In the 1930s when the majority of farmworkers in the South were Black, a deal was cut to get key New Deal legislation passed by excluding labor sectors that were majority Black—farmworkers, domestic workers and tipped wage workers. Farmworkers were and continue to be excluded from the National Labor Relations Act NLRA of 1935, which forbids employers from firing a worker for joining, organizing or supporting a labor union. Today they lack protection for joining unions and engaging in collective bargaining. They were also excluded from the Fair Labor Standards Act of 1938 until 1966. That law guarantees workers certain labor protections to ensure decent working conditions—rights like guaranteed minimum wage and overtime pay. Today the right to overtime pay does not apply for farmworkers on farms that employ fewer than (roughly) seven workers in a calendar quarter.

Current Engagement

United Methodist Women concerns about Living Wages for All, Climate Justice, Racial Justice, and immigrant rights are all concerns addressed by the National Farm Worker Ministry.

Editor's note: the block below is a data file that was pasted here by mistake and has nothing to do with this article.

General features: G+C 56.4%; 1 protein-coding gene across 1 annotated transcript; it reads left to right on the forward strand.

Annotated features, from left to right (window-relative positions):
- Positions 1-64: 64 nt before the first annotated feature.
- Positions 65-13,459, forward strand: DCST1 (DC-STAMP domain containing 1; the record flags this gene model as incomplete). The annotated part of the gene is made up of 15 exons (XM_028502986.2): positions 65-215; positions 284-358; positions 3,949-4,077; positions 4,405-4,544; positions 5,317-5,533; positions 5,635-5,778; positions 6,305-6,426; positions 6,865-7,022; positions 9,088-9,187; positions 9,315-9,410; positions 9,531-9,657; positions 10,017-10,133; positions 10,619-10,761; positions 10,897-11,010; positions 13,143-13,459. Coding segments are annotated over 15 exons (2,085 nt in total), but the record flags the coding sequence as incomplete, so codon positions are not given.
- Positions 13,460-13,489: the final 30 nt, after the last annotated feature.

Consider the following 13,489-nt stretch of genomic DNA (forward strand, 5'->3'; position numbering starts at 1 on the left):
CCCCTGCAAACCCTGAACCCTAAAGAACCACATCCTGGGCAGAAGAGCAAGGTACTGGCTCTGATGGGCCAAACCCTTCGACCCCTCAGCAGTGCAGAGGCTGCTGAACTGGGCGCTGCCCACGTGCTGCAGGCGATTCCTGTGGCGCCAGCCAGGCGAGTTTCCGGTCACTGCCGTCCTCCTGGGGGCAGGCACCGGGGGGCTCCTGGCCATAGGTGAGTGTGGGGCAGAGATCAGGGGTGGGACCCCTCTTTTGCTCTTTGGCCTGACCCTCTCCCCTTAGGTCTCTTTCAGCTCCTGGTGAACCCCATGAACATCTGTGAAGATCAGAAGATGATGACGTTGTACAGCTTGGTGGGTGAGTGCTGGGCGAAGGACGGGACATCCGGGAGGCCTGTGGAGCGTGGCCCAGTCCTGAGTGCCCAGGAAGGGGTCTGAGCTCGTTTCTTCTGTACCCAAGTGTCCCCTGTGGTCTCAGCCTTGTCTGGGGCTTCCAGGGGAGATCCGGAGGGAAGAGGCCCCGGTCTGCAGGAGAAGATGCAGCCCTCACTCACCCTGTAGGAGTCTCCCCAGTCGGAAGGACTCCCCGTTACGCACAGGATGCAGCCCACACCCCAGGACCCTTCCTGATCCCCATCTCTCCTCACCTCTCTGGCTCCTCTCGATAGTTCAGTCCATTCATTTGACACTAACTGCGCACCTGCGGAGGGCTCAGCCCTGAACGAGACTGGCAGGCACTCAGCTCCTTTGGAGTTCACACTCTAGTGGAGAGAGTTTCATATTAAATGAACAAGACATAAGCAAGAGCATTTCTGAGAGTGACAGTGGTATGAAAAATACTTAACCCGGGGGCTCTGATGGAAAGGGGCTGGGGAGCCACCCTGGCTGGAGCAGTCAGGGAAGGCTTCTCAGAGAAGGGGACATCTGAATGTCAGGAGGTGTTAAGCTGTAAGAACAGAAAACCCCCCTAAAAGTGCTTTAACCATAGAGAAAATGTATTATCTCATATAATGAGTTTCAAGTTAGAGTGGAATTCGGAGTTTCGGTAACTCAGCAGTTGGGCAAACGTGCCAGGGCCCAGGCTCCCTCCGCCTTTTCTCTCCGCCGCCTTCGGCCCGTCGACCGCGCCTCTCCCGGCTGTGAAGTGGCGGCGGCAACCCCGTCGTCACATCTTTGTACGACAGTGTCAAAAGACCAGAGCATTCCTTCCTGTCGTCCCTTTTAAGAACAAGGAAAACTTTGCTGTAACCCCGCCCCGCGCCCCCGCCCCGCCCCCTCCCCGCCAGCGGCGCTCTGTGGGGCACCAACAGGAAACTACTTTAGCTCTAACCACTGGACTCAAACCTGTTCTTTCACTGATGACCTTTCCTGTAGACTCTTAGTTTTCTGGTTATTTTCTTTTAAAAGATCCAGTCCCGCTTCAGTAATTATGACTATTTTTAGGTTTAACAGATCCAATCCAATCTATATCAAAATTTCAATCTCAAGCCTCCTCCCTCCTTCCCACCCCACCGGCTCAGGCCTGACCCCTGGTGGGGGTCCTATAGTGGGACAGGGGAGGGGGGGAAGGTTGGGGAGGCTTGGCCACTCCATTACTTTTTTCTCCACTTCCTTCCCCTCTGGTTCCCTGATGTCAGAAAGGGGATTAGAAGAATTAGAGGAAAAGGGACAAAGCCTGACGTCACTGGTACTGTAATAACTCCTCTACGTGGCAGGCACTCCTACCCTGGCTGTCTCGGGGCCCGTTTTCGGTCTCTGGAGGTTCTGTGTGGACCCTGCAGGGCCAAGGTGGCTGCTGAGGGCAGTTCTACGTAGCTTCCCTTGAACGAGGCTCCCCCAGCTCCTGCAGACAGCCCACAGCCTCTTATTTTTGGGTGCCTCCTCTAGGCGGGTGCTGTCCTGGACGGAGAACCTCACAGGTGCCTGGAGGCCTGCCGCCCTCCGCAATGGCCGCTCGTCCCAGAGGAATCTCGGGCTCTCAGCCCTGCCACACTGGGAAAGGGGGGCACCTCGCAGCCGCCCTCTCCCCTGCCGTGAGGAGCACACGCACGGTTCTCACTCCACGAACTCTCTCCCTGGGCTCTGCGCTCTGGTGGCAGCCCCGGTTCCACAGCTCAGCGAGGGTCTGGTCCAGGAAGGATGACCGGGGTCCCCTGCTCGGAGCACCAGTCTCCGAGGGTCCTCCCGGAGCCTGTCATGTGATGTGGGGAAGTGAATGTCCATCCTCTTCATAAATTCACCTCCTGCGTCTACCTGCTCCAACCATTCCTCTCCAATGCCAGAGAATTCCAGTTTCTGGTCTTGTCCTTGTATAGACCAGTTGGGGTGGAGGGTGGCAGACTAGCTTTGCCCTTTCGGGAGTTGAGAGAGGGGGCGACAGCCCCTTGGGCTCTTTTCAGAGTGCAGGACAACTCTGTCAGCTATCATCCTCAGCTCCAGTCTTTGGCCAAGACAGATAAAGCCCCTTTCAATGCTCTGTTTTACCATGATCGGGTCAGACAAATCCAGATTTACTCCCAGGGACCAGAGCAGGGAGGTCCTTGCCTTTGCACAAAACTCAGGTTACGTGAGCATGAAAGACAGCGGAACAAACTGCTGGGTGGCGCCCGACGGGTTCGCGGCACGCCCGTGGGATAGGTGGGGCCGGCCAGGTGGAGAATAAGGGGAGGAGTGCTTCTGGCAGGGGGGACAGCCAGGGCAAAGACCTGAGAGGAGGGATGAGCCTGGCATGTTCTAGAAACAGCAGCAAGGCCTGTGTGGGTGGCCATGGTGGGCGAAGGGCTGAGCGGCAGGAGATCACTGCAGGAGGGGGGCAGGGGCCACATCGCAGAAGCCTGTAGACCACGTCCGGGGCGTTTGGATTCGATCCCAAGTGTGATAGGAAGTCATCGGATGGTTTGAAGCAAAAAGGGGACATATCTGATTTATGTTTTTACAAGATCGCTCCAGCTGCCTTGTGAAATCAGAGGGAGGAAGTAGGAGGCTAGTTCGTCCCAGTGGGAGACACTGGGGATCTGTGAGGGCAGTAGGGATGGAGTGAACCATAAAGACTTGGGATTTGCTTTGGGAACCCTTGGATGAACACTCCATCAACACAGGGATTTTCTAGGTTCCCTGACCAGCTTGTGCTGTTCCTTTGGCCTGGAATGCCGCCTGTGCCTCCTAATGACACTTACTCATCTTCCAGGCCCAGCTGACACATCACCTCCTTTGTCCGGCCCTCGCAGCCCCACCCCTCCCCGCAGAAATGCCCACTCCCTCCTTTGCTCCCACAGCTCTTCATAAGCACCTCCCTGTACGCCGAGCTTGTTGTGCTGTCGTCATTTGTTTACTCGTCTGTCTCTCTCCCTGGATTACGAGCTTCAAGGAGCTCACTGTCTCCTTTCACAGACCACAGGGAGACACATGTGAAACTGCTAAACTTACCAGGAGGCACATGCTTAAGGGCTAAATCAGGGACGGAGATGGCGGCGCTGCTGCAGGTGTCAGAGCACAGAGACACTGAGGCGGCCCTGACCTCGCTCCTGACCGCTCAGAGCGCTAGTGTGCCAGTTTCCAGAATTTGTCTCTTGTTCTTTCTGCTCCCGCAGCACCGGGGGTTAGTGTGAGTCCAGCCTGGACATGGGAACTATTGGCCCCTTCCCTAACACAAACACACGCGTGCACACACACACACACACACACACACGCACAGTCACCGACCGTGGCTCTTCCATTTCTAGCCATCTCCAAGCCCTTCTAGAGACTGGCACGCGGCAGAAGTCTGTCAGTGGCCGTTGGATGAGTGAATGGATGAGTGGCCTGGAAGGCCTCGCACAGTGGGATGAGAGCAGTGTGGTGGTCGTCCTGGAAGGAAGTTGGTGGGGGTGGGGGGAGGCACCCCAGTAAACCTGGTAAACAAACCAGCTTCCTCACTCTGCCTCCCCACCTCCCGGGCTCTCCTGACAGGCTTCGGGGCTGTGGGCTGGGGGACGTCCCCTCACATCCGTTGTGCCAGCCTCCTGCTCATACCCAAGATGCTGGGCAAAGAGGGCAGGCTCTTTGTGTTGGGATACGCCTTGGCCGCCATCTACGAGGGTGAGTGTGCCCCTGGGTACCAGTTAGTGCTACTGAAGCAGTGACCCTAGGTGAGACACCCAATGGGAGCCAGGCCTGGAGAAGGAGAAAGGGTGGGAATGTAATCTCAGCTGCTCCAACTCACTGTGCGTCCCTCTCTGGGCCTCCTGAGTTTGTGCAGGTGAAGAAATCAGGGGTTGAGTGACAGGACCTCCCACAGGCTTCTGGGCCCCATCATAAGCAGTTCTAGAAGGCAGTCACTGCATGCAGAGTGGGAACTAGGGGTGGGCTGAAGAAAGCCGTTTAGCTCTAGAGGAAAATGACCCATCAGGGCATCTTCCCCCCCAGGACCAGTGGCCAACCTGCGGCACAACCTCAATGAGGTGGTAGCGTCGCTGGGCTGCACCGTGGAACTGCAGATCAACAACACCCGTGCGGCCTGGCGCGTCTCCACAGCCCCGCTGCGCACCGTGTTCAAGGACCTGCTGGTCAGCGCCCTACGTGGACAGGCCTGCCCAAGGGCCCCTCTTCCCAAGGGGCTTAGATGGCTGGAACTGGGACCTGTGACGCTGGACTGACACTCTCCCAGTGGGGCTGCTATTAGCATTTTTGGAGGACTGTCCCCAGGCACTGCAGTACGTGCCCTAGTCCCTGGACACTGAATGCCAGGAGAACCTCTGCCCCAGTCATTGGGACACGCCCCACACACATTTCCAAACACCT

Racial Justice and Policing

In September 2020, Nicholas Morales, a single father, Immokalee farmworker and a longtime part of the Coalition of Immokalee Worker family, was shot to death by a Collier County Florida Sheriff’s deputy. The officer claimed fear for his life because Morales was carrying a shovel considered an unidentified “sharp object,” and was “advancing” toward the police officers. The case echoes others where lethal force has been used by police against Black and Brown people.

In July 2020 NFWM reaffirmed its commitment to racial justice in a statement supporting Black Lives Matter, which United Methodist Women affirmed, stating, “We join in the call to justice with and for the communities who are subject to government-sanctioned violence, intimidation and economic exploitation … NFWM remains committed to ending violent and exploitative economic systems that especially target communities of color. Farmworkers long have suffered racially based economic exploitation along with physical, emotional and spiritual harm. Today, the multibillion-dollar agribusiness system depends on 2 to 2 ½ million farm workers—mostly Latinx, Black and Indigenous people—who produce our food.”

Immigrant Rights

Many farmworkers in the United States are undocumented, facing not only harsh working conditions but the fear of immigration enforcement including family separation, ICE raids, detentions and deportation.

NFWM champions the legislative concerns of farmworker organizations, including advocating for legislation that would create a “blue card” providing a path to citizenship for some farmworkers as well as other immigrant rights legislation.

Climate Justice